Georgi Toshev says his biggest investment is his address book with phone numbers of Bulgarians in every part of the planet.
Georgi is the first Bulgarian to use TV presenting to connect Bulgarians from all over the world – something that he did for more than eight years with his TV show “The Other Bulgaria”. A journalist in Bulgarian and international media, producer, intellectual, bohemian, Georgi is always on the road and divides his time between Sofia and Paris, where his daughter and her mother live.
How did you come to create “The Other Bulgaria”, Georgi?
Like an unfulfilled immigrant from the mid-1990s, I wanted to answer the question where life could happen as in ‘the dream’ – here – or in “The Other Bulgaria”! With my colleagues we created a television programme that for several years tried to look for the answers from people with different educations, different social environments, experiences, ages, dreams. I had no idea at the time how this project would affect my life today. Not just because I travel and live between different cultures, countries and languages, but because I feel part of one dynamically changing world. I’ve met over 6000 Bulgarians across the globe who have allowed me into to their world, and shared their anxieties, joys and dreams with me. I’m happy that as a television format “The Other Bulgaria” scored much higher than a number of reality shows today. That means it was a programme which was needed. The show gave an impetus to other journalists to inquire about the lives of our compatriots around the world, which means that the efforts of our team were worth it. Let’s not forget that over 2 million Bulgarians live outside Bulgaria, and how many Bulgarians are born around the world is another whole story.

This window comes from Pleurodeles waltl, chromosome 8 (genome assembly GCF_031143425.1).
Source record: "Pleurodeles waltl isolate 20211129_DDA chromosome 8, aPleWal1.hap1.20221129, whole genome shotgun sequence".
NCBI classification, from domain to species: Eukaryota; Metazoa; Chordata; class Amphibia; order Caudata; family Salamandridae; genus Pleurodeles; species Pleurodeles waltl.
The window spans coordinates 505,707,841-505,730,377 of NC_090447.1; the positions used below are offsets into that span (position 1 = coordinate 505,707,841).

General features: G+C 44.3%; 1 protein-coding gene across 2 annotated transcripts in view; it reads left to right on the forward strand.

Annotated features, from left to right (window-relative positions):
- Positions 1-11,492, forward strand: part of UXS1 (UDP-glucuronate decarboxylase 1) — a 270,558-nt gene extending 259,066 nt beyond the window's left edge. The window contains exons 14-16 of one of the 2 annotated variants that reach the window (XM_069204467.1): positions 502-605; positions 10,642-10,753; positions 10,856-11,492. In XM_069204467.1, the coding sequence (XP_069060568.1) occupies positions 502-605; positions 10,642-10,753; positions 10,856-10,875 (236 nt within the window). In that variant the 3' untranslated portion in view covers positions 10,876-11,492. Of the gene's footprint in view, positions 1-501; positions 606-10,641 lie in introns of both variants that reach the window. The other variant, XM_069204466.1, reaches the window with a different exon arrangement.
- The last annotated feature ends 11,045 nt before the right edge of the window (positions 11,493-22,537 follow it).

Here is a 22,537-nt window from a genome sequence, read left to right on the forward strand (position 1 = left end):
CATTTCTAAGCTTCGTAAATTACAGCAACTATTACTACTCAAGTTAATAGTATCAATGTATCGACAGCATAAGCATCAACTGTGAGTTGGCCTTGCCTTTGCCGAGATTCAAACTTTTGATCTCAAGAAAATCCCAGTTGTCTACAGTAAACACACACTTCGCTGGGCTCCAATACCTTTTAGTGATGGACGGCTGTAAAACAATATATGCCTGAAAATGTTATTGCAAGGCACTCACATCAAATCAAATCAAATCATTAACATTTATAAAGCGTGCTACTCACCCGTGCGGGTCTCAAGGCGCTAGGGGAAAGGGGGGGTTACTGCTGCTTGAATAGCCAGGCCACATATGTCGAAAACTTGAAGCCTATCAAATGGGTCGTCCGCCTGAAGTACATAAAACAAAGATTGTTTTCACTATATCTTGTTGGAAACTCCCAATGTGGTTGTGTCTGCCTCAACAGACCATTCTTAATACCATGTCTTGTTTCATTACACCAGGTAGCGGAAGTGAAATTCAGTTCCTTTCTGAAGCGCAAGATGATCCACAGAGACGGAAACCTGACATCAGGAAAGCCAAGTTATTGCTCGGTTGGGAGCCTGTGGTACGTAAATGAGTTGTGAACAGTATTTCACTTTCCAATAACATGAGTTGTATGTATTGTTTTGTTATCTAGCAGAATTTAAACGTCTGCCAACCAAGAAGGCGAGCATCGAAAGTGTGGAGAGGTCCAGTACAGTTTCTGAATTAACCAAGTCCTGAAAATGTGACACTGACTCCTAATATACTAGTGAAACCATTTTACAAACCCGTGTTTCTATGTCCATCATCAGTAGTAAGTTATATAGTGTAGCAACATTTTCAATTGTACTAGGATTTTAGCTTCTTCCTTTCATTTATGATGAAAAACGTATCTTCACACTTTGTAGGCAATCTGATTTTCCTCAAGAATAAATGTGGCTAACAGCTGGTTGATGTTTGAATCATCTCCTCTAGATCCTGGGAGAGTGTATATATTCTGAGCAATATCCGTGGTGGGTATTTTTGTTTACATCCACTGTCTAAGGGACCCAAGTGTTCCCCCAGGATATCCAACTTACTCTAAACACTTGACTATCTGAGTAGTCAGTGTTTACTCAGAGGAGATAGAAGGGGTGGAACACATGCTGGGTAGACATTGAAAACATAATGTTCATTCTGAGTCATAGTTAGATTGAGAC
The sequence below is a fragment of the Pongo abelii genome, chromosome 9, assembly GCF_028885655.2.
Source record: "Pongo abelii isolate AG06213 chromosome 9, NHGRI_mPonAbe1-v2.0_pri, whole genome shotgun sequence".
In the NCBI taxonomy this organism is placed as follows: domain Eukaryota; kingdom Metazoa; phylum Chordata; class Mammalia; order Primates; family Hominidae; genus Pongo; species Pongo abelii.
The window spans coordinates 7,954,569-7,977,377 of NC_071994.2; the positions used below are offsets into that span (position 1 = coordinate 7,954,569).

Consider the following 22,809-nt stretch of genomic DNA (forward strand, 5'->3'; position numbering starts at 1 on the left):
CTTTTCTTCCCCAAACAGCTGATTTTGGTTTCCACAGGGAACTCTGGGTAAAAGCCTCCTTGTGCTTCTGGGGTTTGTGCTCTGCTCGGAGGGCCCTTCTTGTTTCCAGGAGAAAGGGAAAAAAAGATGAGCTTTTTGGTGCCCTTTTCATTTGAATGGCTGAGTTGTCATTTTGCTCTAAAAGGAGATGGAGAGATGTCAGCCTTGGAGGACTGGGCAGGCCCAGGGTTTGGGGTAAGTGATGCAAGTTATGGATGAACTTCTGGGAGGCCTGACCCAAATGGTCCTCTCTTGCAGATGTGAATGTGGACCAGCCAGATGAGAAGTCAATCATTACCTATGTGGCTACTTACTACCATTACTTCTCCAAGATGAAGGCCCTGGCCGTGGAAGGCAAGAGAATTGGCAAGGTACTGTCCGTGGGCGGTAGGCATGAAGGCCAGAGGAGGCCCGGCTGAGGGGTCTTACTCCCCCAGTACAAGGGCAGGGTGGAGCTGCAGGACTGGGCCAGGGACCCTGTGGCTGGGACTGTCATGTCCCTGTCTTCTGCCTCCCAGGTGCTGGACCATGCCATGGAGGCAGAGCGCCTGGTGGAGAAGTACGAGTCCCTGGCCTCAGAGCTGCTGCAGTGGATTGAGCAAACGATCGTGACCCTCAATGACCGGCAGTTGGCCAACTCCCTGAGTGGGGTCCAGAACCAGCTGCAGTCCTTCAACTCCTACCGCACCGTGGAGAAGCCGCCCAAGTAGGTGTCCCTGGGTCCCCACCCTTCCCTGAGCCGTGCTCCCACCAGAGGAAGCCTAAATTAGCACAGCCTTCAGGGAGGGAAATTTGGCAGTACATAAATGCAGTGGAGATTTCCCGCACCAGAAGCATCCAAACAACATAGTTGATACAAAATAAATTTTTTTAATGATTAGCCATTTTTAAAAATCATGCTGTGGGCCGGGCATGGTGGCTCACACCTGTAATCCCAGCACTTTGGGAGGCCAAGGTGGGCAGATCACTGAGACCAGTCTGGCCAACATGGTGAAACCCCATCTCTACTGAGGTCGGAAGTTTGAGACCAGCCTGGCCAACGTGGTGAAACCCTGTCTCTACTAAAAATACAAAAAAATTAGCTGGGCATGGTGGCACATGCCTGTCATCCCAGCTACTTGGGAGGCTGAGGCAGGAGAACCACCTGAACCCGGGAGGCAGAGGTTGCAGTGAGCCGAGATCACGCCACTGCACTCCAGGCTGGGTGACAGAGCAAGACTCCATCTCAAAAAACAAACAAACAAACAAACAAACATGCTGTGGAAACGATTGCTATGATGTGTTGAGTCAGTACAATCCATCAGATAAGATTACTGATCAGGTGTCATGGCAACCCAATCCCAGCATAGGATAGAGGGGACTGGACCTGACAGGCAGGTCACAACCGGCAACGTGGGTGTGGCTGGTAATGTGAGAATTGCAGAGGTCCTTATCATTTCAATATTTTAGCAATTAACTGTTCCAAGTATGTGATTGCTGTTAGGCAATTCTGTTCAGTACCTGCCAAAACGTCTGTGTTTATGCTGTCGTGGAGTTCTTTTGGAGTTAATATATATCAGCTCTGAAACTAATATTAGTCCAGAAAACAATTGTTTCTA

Which people do you keep in your emblematic address book – celebrities or all the people you’ve met?
I keep every meeting in my emotional memory. I do not divide the people into famous and unknown. If I’ve met them, they were important to me. And the address book grew with the years. My book also holds the memories of many foreigners with whom I have come across through life or through work. Among them there are some very popular personalities, valuable people with missions.
Why are you so busy building contacts and telling their stories with inspiration?
Because I believe in communicating, sharing, overcoming borders and prejudices in all spheres, not only geopolitically.
How do you manage to maintain all these contacts and where do you find is the meaning and power of this enormous “world”?
In a professional and personal way, one lives in a network of contacts. This is part of the contemporary rhythm of the working man, of the doer. I am a dynamic person and I like the movement, the exchange of ideas, their realisation. I can not imagine life alone. It would be boring. I like to work in a team, preferably with people who are more talented and capable than me.
You’ve travelled to 186 countries, met thousands of Bulgarians – do you remember every single story and are there any that have affected you deeply?
There are many stories – both funny, and moving. One time I met a guy, Ivan, in the Province of Chaco in Mexico. He was born on the ship his parents were sailing on at the beginning of the last century, in search of a better life. He has spent his whole life in Mexico, yet he speaks wonderful Bulgarian, even though he has never actually been in Bulgaria. Yet on the wall in his damp little house there is a huge map of Bulgaria. Every time he glanced at it, his eyes filled with tears. I asked him how can you love something you do not know? And he replied, “With the heart”! This is a story about belonging to one place, language, culture. No flags or patriotic tattoos on the chest, just a sense of belonging.
“The Other Bulgaria” is a symbol of a community in which people with one homeland exist in different geographic locations. Do only successful people live in this other Bulgaria?